I did it for a job. That is, the offer of a job that required experience with WordPress. So I created this blog – instant WordPress experience! I LOVE the internet! Yesterday a bumbling luddite, today, WordPress expert!

And it worked – kind of. I got an interview, but not the job. During that whole process I posted a couple of articles, remembered that I love writing and kept the blog.

But writing your own blog can get a bit boring. After all, when the writer and editor are the same person, there is no second set of eyes to find the flaws or offer improvements. And exposure suffers as my audience was limited to whoever can view my Facebook feed.

So I wrote another article – one more in line with what I do for money, which is in the field of instructional design. And here is is.

How to Handle Broken Links in Online Courses

Let me know what you think!

In Celebration of the Entrenched Impractical

20 Jan

Preparedness or the state of anticipating an event, issue or question and being ready with an appropriate response has never been my strong point. At least in being ready for the things that most folks would consider practical.

For example, I once started a cross country move with my sub compact car packed to the gills – leaving no room to look out my back or side windows. It was almost impossible to turn or change lanes safely. But with my two basses and a gigantic amp handy, I was totally prepared in case I stumbled across people looking to form a band. The week before my wedding I labored for hours on appetizers (which I should have just left to catering) while almost completely neglecting decorations, my dress and veil and shoes. Thankfully, my relatives pitched in the day before and the event went off without a hitch.

Being responsible for other people, namely my son and husband, has made me somewhat more responsible, but I still have lapses. Like right now. I should be cleaning the house in anticipation of guests who are arriving in a couple of hours instead of writing this blog. What can I say? Writing is more fun. More than once my son has eaten hot dogs for dinner (which he loves) because I spent hours preparing a delicious dish containing at least one ingredient he despised and neglected to whip up anything for him.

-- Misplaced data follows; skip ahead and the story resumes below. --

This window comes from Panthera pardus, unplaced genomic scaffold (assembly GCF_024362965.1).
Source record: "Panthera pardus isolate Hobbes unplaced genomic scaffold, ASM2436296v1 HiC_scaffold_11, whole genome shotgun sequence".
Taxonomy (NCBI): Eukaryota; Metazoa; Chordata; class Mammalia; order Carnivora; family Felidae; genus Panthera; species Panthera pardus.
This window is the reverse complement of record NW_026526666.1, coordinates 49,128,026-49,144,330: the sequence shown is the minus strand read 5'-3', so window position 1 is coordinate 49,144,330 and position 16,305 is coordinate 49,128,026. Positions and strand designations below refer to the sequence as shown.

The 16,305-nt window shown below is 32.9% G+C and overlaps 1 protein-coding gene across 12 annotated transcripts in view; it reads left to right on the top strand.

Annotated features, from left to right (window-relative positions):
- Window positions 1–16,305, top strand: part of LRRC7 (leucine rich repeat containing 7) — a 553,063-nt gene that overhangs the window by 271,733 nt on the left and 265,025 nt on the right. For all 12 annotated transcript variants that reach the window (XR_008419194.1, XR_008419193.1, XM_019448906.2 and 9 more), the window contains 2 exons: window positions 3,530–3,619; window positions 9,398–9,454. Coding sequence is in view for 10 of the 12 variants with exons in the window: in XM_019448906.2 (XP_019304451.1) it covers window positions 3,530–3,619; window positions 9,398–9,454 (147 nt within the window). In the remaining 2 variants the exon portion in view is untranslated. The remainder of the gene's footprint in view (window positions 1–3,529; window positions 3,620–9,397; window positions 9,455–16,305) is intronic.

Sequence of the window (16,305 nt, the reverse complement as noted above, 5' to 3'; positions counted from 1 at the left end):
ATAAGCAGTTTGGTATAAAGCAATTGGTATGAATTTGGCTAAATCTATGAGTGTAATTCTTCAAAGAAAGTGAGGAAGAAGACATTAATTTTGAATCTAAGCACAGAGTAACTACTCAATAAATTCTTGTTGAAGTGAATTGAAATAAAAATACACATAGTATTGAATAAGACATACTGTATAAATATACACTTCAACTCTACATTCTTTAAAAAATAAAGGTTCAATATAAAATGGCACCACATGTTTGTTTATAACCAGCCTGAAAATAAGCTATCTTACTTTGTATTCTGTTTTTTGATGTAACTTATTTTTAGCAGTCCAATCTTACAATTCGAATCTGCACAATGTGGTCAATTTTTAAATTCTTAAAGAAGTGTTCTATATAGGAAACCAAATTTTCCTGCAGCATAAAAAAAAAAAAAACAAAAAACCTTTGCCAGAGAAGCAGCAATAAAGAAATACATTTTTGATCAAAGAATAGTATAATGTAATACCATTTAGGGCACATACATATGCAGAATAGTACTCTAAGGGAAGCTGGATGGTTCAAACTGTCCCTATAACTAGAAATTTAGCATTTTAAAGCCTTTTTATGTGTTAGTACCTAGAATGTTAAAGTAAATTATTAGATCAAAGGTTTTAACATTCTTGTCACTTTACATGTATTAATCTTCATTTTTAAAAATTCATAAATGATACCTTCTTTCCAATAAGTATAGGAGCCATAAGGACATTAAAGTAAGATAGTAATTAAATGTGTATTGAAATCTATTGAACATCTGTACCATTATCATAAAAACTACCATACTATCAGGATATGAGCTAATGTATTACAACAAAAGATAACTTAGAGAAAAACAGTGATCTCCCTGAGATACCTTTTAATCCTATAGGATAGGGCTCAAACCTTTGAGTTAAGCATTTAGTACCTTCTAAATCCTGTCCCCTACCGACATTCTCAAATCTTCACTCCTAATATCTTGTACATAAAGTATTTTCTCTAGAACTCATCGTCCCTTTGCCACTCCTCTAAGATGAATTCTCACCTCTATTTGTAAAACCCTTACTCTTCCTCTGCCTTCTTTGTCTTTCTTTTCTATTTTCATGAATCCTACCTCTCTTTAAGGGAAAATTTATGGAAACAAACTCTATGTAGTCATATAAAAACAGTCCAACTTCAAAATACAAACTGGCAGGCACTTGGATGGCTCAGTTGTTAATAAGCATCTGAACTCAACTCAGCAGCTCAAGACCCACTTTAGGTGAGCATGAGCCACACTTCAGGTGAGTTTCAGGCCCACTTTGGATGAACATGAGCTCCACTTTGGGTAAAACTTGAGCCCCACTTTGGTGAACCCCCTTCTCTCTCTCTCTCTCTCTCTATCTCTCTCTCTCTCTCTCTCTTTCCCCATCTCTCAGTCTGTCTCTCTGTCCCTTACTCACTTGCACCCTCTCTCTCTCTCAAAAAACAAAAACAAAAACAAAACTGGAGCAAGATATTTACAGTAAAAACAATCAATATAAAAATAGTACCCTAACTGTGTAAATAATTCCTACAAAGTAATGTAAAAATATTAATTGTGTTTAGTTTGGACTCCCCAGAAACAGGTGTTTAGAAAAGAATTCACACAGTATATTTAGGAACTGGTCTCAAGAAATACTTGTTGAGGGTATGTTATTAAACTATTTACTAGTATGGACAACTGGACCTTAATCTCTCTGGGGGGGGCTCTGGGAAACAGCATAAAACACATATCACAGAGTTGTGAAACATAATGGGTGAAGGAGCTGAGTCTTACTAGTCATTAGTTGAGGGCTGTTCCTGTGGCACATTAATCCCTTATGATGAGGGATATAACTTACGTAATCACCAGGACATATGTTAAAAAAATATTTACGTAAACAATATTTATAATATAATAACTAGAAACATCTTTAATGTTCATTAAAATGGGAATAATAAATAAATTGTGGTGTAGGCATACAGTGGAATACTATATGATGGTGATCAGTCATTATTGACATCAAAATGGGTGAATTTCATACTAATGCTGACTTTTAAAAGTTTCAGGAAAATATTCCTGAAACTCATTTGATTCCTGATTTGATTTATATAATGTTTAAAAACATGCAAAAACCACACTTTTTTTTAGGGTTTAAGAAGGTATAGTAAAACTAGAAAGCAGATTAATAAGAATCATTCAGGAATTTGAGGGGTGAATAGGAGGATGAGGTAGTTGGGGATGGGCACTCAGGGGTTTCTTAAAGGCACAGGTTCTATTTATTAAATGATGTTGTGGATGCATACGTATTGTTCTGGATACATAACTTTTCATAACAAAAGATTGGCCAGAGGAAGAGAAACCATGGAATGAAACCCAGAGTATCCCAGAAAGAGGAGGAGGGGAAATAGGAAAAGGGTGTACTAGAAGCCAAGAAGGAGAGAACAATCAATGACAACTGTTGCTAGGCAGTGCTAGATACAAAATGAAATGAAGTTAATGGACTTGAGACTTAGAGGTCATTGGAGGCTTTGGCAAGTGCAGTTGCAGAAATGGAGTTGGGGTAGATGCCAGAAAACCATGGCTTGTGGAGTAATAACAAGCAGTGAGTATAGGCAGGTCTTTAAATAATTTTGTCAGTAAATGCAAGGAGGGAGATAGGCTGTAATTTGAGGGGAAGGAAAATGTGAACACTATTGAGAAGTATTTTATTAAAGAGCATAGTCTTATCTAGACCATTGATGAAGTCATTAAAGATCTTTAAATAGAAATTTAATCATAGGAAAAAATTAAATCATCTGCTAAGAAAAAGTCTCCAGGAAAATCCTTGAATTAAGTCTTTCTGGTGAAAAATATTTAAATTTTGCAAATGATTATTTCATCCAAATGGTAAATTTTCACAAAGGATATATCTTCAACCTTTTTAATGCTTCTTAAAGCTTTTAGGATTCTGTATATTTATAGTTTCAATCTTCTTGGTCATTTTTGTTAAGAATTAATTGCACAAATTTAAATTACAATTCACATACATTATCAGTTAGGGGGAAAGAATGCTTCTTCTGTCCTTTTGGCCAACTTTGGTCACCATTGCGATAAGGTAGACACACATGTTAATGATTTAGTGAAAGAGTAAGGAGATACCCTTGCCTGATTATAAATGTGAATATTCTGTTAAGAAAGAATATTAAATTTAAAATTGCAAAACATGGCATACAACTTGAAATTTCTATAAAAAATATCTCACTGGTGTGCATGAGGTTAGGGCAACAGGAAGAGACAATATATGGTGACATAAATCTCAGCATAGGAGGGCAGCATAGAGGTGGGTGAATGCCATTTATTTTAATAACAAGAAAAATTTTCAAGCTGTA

Being an entrenched impractical has its advantages as it often leaves one in the position to come up with alternate solutions quickly. What an entrenched impractical lacks in planning skills s/he possesses in rapid decision making. Neglecting to buy batteries in anticipation of a power outage can force one to come up with some pretty creative lighting sources such as candles, lanterns and back issues of This Old House and Automobiles Monthly stuffed into a metal wastebasket and lit on fire.

Lack of preparedness also makes one less rattled when carefully laid out plans go array. Store ran out of pizza dough on Superbowl Sunday? Your favorite impractical is already whipping up the crust in a homemade way. Kids smash a window with a wayward baseball because they weren’t warned to play far away from the house? Your favorite impractical, after a minute of recovery, will compel the kids to help clean up with his/her (eventual) buoyant, breezy reaction.

But even the entrenched practical has to come back to earth sometimes. In this writer’s case, the guests are arriving in an hour and the house is a complete wreck. Time to get to work.

 

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Lost and Found

26 Sep

Four days out of the week I drag my sorry carcass out the door before dawn and trudge over to a tiny gym. There I try to get a decent workout before work.

I love this little gym, which I get to use for free because I open it up twice a week. It has a few machines, a water cooler and no showers. Very low key. I have a set of friends there who are all at least 10 years older than me. They are also funny and wise. One such member, another volunteer who comes in a twice a week after me, once said, “Theft is the crime of opportunity.” He was talking about a rash of nonmembers who were sneaking in during the early hours coming in without paying because there was no one monitoring the desk (that problem has since been fixed).